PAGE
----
Which new console should you buy?


They are finally here. After years of rumors and anticipation, Microsoft (MSFT) and Sony (SNE) have officially launched their next generation of consoles. The new systems, dubbed the Xbox Series X and PlayStation 5 (PS5), promise several similar improvements over their predecessors, including more impressive graphics and super-fast solid-state storage drives to cut load time Ray tracing technique is included.

This means that you are asking yourself, “What is the difference between the two and who should choose?” And that’s where I come. So let’s break down the big differences and similarities between the two systems and give you a better idea, which is right for you.

The biggest difference comes down to price, the PS5’s impressive new DualSense controller, and, in particular, the types of exclusive games you can expect from the two systems. And that last one will be the most important difference that determines which console you choose.

Two versions of each console

The first thing to know about the new Xbox and PlayStation is that there are actually two versions of each console. The $ 499 Xbox Series X is a high-end model, while the $ 299 Xbox Series S is an entry-level offer.

The main difference between the Series X and Series S comes down to the performance of the graphics. With a more powerful processor, the Series X can play games at the right 4K resolution. The Series S, meanwhile, runs the game at a resolution of 1,440. For gamers who want an incredibly sharp viewing experience, the Series X is likely to go.

The system looks like a VCR and Alien’s love child. (Image: Sony)

Still, the Series S can play games at 120 frames per second, like the Series X, and output video at 8K resolution with HDR, though you’ll need to buy an ultra high-speed HDMI cable, including the Series X is. In its box.

The Series X also gets a 1TB solid-state drive, while the Series S has a 512GB drive. What’s more, the Series X includes an optical disc drive from which you can buy physical games, while the Series S does not. Meaning, you have to download all your games for S.

Microsoft's Xbox Series X is a beast of a machine.  (Image: Microsoft)
Microsoft’s Xbox Series X is a beast of a machine. (Image: Microsoft)

Sony also offers two different versions of its console: the $ 499 PlayStation 5 and the $ 399 PlayStation 5 Digital Edition. The difference between the two is literal in their names. The standard PS5 comes with an optical disc drive that allows you to play physical media, while the digital version sacrifices disk drives for a good price cut.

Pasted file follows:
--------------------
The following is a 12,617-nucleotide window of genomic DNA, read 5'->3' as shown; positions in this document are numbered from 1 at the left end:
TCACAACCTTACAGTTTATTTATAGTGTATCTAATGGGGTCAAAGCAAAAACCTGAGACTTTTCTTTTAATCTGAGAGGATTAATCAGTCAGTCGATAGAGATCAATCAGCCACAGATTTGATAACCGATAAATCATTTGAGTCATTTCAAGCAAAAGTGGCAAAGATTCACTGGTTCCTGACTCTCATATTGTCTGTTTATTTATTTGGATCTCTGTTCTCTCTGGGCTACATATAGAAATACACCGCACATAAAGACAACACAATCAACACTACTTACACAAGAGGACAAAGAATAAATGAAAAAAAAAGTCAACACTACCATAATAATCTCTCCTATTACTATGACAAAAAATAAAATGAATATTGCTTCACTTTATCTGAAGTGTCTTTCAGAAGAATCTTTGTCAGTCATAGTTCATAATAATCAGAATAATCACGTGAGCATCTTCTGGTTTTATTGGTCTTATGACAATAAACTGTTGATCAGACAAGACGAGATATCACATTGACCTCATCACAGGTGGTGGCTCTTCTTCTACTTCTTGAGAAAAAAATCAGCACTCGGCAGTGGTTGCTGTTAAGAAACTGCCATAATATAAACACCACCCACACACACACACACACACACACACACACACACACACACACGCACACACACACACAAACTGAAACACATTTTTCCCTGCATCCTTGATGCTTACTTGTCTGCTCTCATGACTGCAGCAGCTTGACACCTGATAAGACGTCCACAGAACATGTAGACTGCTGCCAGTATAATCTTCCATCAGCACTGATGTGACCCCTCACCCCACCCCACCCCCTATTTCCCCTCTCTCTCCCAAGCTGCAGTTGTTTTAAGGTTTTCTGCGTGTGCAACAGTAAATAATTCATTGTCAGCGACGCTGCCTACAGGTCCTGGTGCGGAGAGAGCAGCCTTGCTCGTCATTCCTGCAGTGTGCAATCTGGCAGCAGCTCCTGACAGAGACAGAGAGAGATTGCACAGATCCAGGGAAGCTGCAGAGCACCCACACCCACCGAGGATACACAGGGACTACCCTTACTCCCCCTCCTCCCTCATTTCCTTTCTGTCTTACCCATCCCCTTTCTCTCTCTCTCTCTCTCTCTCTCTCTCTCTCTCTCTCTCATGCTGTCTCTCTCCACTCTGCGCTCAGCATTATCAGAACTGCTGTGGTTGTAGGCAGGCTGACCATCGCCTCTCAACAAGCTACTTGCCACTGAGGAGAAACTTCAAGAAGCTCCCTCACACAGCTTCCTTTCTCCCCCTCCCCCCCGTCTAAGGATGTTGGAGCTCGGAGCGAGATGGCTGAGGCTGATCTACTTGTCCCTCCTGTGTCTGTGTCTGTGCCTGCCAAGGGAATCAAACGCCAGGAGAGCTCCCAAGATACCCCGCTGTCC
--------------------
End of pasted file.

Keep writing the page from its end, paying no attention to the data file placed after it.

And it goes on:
Outside of that, and a slight aesthetic change due to the lack of a digital version, the two consoles are similar.

Graphics and performance

Microsoft touts the Series X as the most powerful console ever. Both the Series X and PlayStation 5 run on AMD (AMD) Zen 2 processors and use the RDNA 2 graphics processing unit of the same company. But Microsoft has some more tarflops than Sony, from 12 teraflops to 10.28 teraflops.

What is Teraflop? In short, it is a measurement of the performance of a graphics chip. But this is not the end all, there are all ways to determine which system has more oomph.

Some games are bound to play better, on one system or another, regardless of power, so relying on the Taraflops is not the best way to see things here.

'Spider-Man: Miles Morales' helps the PS5's new capabilities shine through with its beam tracing and incredibly fast load times.  (Image: Sony)
“Spider-Man: Miles Morales” helps the PS5’s new capabilities shine, including its beam tracing and incredibly fast load times. (Image: Sony)

Instead, you should look at what the system provides in terms of overall capabilities. They both feature ray tracing technology, which allows the game to produce more realistic lighting effects; The game can play up to 120 frames per second for remote gameplay; And support HDR and 4K gaming.

In fact, the systems are very evenly stacked. And after playing the game on both, I can say with confidence that they provide incredible graphics and performance, with very little difference in fact.

New controller

Now here where things are really interesting. Both the Xbox Series X and PlayStation 5 are brand new controllers. The Xbox One X Controller of the Series X is a type of beefed-up version but has a better directional pad, Bluetooth, less energy and less latency to connect to your PC or other devices. All honorable upgrades.